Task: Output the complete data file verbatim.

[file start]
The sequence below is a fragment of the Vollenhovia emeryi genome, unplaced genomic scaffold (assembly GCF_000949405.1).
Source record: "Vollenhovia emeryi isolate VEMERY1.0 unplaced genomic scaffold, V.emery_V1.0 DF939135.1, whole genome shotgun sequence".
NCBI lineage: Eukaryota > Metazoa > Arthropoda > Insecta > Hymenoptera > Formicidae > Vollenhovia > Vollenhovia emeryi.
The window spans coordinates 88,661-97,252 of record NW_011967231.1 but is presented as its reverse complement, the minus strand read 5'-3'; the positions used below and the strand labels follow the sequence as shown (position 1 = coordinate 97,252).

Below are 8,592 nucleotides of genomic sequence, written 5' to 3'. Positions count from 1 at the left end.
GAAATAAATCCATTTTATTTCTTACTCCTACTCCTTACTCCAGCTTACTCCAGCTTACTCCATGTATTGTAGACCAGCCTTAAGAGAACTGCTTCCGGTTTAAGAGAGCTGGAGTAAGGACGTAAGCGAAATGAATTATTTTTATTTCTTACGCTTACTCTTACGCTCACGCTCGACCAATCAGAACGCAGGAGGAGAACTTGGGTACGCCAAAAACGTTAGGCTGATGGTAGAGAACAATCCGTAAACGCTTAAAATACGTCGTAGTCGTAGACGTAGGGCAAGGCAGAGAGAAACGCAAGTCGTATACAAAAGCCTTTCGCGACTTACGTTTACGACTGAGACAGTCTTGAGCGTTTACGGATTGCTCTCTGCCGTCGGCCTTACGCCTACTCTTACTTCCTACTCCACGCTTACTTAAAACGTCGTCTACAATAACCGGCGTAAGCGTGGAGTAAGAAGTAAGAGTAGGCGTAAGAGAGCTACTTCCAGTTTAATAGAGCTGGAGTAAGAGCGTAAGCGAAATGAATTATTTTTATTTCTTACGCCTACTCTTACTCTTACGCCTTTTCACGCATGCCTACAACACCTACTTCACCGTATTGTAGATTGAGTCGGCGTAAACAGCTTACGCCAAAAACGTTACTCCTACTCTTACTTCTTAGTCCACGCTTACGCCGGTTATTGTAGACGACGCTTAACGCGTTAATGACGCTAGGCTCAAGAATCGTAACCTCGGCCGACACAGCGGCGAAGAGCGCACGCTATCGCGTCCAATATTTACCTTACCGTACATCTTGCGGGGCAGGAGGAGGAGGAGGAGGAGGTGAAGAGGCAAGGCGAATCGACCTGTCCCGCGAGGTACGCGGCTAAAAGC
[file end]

The sequence below is a fragment of the Vollenhovia emeryi genome, unplaced genomic scaffold (assembly GCF_000949405.1).
Source record: "Vollenhovia emeryi isolate VEMERY1.0 unplaced genomic scaffold, V.emery_V1.0 DF939135.1, whole genome shotgun sequence".
NCBI lineage: Eukaryota > Metazoa > Arthropoda > Insecta > Hymenoptera > Formicidae > Vollenhovia > Vollenhovia emeryi.
The window spans coordinates 88,661-97,252 of record NW_011967231.1 but is presented as its reverse complement, the minus strand read 5'-3'; the positions used below and the strand labels follow the sequence as shown (position 1 = coordinate 97,252).

Below are 8,592 nucleotides of genomic sequence, written 5' to 3'. Positions count from 1 at the left end.
GAAATAAATCCATTTTATTTCTTACTCCTACTCCTTACTCCAGCTTACTCCAGCTTACTCCATGTATTGTAGACCAGCCTTAAGAGAACTGCTTCCGGTTTAAGAGAGCTGGAGTAAGGACGTAAGCGAAATGAATTATTTTTATTTCTTACGCTTACTCTTACGCTCACGCTCGACCAATCAGAACGCAGGAGGAGAACTTGGGTACGCCAAAAACGTTAGGCTGATGGTAGAGAACAATCCGTAAACGCTTAAAATACGTCGTAGTCGTAGACGTAGGGCAAGGCAGAGAGAAACGCAAGTCGTATACAAAAGCCTTTCGCGACTTACGTTTACGACTGAGACAGTCTTGAGCGTTTACGGATTGCTCTCTGCCGTCGGCCTTACGCCTACTCTTACTTCCTACTCCACGCTTACTTAAAACGTCGTCTACAATAACCGGCGTAAGCGTGGAGTAAGAAGTAAGAGTAGGCGTAAGAGAGCTACTTCCAGTTTAATAGAGCTGGAGTAAGAGCGTAAGCGAAATGAATTATTTTTATTTCTTACGCCTACTCTTACTCTTACGCCTTTTCACGCATGCCTACAACACCTACTTCACCGTATTGTAGATTGAGTCGGCGTAAACAGCTTACGCCAAAAACGTTACTCCTACTCTTACTTCTTAGTCCACGCTTACGCCGGTTATTGTAGACGACGCTTAACGCGTTAATGACGCTAGGCTCAAGAATCGTAACCTCGGCCGACACAGCGGCGAAGAGCGCACGCTATCGCGTCCAATATTTACCTTACCGTACATCTTGCGGGGCAGGAGGAGGAGGAGGAGGAGGTGAAGAGGCAAGGCGAATCGACCTGTCCCGCGAGGTACGCGGCTAAAAGC